Former IASB member Stephen Cooper, who now runs an investor website called Footnotes Analyst, said he believes existing international accounting standards requiring companies to disclose material material should, in theory, enter important details about reverse factoring.
“But the companies are resistant,” Cooper said.
The request made to the FASB by major US audit firms suggests how widely used the funding mechanism is, although the companies’ financial statements reveal few details about its use. In many cases, analysts do not know when companies are using the technique.
“We are not in a position to analyze it because we do not know that it exists in some cases,” Gonzales said.
Analysts should scan other parts of the financial statements looking for clues, such as a sudden increase in cash flow or fluctuations in receivables and payables from period to period. If they see a decrease in receivables or an increase in debt, they ask questions.
“Are you just seeing organic improvements in your working capital or is there some kind of funding arrangement?” Said Gonzales.
However, companies don’t have to provide a lot of detail, which can make their cash flow appear artificially healthy, CFA’s Razvi said.
He compared the arrangements to an individual negotiating with a cable company to pay his $ 100 bill every six months instead of every month. In theory, this frees up $ 100 per month in the customer’s checking account. But a $ 600 bill is looming by the middle of the year, Razvi said.
“If you’re not in the know, it looks like cash flow is improving and the metrics look good,” Razvi said. “Once you get adjusted to that, you see, ‘Oh my God, they increase their leverage and their risk. “”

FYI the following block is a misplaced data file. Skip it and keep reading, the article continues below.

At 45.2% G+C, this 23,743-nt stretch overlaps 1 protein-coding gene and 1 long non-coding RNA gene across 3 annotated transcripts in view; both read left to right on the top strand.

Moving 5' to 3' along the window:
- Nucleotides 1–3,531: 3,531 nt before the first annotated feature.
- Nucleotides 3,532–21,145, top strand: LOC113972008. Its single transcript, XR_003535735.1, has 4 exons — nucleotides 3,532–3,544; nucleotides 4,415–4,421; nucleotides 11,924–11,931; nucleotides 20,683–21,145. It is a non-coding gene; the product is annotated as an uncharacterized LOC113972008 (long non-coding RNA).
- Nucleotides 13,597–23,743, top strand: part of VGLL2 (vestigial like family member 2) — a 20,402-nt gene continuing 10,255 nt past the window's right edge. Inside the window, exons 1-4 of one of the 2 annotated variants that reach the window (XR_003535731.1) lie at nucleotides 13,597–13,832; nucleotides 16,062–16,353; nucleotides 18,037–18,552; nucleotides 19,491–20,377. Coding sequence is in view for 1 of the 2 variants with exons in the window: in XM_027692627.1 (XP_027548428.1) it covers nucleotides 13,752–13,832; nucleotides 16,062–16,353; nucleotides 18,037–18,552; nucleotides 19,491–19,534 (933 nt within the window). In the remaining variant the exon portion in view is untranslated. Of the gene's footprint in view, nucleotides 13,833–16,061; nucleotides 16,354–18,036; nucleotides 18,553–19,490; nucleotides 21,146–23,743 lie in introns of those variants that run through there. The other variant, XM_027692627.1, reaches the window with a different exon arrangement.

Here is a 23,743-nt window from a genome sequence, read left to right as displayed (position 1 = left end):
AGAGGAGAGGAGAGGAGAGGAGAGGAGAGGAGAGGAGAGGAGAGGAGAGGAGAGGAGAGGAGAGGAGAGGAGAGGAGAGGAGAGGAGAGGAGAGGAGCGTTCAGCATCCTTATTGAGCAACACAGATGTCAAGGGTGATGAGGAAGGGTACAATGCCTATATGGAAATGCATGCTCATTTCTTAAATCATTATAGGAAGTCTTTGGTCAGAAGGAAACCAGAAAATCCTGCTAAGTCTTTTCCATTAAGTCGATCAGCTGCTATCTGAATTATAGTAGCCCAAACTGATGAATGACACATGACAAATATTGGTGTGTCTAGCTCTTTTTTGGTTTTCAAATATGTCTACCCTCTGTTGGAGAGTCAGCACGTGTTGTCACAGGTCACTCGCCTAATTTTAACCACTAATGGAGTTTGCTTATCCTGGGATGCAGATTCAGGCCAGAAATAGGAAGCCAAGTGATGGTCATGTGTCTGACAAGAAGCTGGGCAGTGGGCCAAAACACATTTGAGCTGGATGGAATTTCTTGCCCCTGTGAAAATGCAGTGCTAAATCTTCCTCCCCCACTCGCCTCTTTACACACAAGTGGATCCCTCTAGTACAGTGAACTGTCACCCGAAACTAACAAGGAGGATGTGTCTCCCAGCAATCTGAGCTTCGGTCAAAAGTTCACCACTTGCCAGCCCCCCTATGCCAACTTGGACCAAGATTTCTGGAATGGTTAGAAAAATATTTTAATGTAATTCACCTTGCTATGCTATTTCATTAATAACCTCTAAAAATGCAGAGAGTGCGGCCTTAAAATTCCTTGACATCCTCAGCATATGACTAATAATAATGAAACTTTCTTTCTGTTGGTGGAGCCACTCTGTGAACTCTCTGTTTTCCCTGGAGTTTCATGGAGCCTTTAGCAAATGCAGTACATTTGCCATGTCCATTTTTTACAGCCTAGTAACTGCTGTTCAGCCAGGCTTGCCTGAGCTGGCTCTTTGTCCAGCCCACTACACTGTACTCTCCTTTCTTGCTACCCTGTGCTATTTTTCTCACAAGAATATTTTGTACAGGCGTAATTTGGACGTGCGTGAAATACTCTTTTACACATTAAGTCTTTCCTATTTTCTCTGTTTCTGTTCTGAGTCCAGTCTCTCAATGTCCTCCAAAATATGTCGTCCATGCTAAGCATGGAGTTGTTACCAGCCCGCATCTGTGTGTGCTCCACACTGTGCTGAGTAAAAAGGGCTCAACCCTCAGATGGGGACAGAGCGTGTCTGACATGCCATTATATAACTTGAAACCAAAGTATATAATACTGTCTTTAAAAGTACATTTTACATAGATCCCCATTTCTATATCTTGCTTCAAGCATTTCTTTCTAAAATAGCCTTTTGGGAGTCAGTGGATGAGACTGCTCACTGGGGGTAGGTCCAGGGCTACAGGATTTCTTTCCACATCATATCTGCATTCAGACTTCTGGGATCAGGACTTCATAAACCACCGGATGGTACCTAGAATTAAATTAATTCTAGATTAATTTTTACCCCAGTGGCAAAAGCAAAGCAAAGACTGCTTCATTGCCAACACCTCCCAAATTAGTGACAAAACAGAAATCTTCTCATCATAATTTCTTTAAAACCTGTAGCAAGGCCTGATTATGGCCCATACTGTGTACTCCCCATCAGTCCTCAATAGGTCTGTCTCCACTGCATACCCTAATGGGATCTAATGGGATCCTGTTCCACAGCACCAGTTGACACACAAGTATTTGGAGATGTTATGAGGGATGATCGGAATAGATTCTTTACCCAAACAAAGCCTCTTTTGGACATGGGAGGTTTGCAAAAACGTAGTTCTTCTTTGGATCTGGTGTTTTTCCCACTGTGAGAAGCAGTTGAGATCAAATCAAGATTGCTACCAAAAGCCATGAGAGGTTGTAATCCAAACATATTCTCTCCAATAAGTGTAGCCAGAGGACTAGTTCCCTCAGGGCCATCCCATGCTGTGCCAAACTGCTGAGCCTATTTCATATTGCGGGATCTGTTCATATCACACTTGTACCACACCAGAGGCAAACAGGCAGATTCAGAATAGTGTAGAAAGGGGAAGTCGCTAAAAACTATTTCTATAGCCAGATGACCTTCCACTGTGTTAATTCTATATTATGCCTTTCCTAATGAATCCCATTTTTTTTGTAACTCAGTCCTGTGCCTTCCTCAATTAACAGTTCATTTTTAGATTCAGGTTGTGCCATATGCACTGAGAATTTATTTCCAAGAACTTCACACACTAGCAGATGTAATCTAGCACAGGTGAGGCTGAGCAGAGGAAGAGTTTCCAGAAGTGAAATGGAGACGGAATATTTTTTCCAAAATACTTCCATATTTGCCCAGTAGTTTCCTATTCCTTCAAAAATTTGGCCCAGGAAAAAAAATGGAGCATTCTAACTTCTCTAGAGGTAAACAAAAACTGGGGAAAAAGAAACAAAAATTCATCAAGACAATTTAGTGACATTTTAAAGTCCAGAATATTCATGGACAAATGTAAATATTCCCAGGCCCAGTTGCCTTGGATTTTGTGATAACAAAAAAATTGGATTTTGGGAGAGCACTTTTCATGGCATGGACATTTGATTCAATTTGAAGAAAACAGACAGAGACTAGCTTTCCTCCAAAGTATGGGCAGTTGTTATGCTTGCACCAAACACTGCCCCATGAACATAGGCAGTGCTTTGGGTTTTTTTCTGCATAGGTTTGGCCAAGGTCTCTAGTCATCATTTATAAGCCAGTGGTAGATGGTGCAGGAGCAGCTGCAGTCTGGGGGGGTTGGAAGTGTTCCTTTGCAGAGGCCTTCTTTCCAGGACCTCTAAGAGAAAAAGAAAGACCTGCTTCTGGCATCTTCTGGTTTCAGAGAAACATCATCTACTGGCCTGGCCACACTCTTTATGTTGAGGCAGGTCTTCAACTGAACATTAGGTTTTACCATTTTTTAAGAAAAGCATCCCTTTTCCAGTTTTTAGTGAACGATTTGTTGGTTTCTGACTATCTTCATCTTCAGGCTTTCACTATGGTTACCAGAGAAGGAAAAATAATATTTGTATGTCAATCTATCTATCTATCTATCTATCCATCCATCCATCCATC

Transactions are also increasingly monitored by the SEC.
In 2019, the market regulator sent letters of comment to two companies, Michigan-based Keurig Dr. Pepper Inc. and Masco Corp., asking them for details on why their accounts payable periods had increased and whether they used supply chain finance to improve their cash flow. flows. Masco, the maker of Delta faucets, KraftMaid cabinets and Behr paint, has increased the length of its supplier payments from 47 days to 71 days, the market regulator noted. The agency asked the two companies why they labeled the money settled under supply chain finance as accounts payable instead of bank financing.
Masco in its second and third quarter financial statements wrote three paragraphs explaining its use of supply chain finance, disclosing exactly how much the company owed through these programs. Keurig Dr. Pepper, in his third quarter filing, also included more details on how the deals worked and how much money the company had tied to those bonds.
At an accounting conference in December, an SEC official said companies were increasingly using supplier financing programs, but did not disclose that they were using these arrangements to improve their liquidity. Lindsay McCord, deputy chief accountant of SEC Corporation Finance, who did not mention the names of the companies, said companies should use the Management Discussion and Analysis section of their financial statements to give investors insight into the changes in their financial situation, including the use of supplier financing programs. .
“Registrants don’t always disclose that they are using these deals as a strategy to increase their cash flow,” McCord said.